We have read a good deal of faith-healing literature, Christian Science, Spirit healing, Mind curism, faith healing and Divine healing, but we have never found mention made of Luke, the beloved physician, Divine healers seem to ignore this man of God entirely. They do not consider that the Spirit of God calls him by this endearing term, and there is not the remotest hint given that it was wrong for him to be a physician. And what about the words of our Lord, "They that be whole need not a physician, but they that are sick"? (Matthew 9:12). In these words the Lord speaks of the need of a physician in case of illness; he sanctions the employment of physicians, or at least, He carefully abstains from denouncing those who employ them. In the parable of the good Samaritan our Lord speaks of remedies used, without a word of disapproval. We have seen that the oil in James v:14 is not a sacramental matter, but the oil is used as a remedy. Once more we mention Timothy and the Spirit given prescription for the oft infirmities. Wine, not grape-juice, such as the Spirit of God commended to Timothy, is a stimulant, with toning effect upon the digestive organs [the Bible Believers Resource Page does not agree with this interpretation regarding wine vs. grape juice]. We also mention the case of the godly king Hezekiah in the Old Testament.

[page 130] The prophet Isaiah was divinely instructed to tell the king to use a remedy. "Let them take a lump of figs, and lay it for a plaister upon the boil, and he shall recover" (Isaiah 38:21). The Lord has the power to heal a boil without using a poultice of figs to bring the boil to a head and effect a cure. Would the Lord have healed Hezekiah if he had despised the appointed means?

Years ago the writer, in connection with his work on the East Side of New York, employed a Christian woman to visit the neglected population in the tenement house districts. One cold November day she was taken down with a high fever. She sent for a member of the "Christian and Missionary Alliance" and was anointed for healing. The disease proved to be pneumonia. We called in a physician to verify the diagnosis. He said it was pneumonia and as she did not want any medical treatment, he recommended a good nurse. The good woman maintained throughout her illness that the Lord was healing her; but the disease ran its normal course. When the third stage was reached we asked the physician to come again. He said that the lungs were clearing except a certain part, and that poultices were now needed to loosen the phlegm. She refused and declared the Lord was healing her and He did not need flax-seed poultices. But she did not recover and after lingering for months she died.

There is one text which these healers use frequently in their unjust denunciation of physicians and means. King, Asa was punished by the Lord because "in his disease he sought not the Lord, but to the physicians" (2 Chronicles 16:12). The use of this text gives a good illustration of how these men handle the Word of God. They say "If Asa had not sought the physicians, if he had trusted the Lord, he would not have died. If you go to a physician you do not [page 131] trust the Lord, but trust the physician." But the case is entirely different. He died because he did not seek the Lord, humble himself before Him, confess his sins and abandon his evil ways; he did not die because he sought the physicians.

As we have shown, God in His kindness, anticipating man's ruin and his physical needs, has deposited in nature His wonderful provisions to ameliorate sickness and to assist in its cure. To reject God's provision is sinful.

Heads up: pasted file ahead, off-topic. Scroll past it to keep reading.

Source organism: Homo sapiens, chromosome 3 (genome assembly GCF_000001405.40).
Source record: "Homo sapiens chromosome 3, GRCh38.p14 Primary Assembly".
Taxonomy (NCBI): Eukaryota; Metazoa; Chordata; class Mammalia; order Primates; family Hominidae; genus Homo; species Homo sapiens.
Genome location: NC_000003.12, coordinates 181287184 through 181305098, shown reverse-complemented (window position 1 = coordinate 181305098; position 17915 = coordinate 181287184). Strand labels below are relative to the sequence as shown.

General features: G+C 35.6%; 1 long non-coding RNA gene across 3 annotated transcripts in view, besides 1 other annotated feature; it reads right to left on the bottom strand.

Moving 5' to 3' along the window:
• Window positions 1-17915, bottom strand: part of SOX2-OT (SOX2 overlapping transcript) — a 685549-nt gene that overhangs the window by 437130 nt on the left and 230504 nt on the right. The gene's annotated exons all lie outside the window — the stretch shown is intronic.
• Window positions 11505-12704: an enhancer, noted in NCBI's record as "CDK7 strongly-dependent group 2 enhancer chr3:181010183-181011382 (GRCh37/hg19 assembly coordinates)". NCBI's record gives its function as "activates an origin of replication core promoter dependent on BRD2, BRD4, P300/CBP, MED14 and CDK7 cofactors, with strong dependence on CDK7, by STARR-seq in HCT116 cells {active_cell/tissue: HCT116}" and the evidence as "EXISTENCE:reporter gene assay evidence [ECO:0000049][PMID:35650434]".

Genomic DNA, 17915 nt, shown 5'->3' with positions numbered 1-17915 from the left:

The believer in sickness will first turn to the Lord and seek His face. He will also judge himself, confess his sins and failure. He will put himself into His gracious hands and ask Him for His blessing in a speedy and full recovery, if it pleases Him. He will not reject medical counsel, but use the means which are available, praying all the time that the Lord may bless these means for his restoration to health. This is the Scriptural and the sane way the believer follows in sickness, and we may be assured has the fullest approval of the Lord Jesus Christ. To know that we are in His hands as His children, that without His will not even a hair can fall from our heads, that all He sends and permits must work for good, to rest in His gracious will, without fear or anxiety, is the blessed portion of His beloved children.

We cannot close this volume without directing the attention of the reader to that better day which is in store for suffering humanity. That day will not come through new discoveries of the origin of certain diseases, nor through new schools of medicines, or forms of treatment, but the better day comes with our Lord's return. His kingdom has not yet come, nor will it come till the Father sends Him back to earth the second time to claim His blood bought inheritance. The throne of all the earth belongs to Him, and when He takes that throne, as He must and as He will in God's own time, all [page 132] things will be put under His feet. If disease could not stand in His presence when here in the garb of a servant, how much more will disease and death flee away, when He appears as King of kings and Lord of lords. When He sits upon the throne of His glory, and the nations have been brought into His kingdom, when every knee bows at His name and every tongue confesses Him, then the curse of sin, disease and pain, will be gone, and even groaning creation will be delivered of its groans and share in the blessings of the kingdom. Then the converted nations of the earth will join in with converted Israel in His praise: "Bless the Lord, O my soul; and all that is within me, bless His holy name. Bless the Lord, O my soul, and forget not all His benefits. Who forgiveth all thine iniquities; who healeth all thy diseases; who redeemeth thy life from destruction; who crowneth thee with loving kindness and tender mercies" (Psalm 103:1-4).

May that blessed day of glory come soon. Even so, come, Lord Jesus. Amen.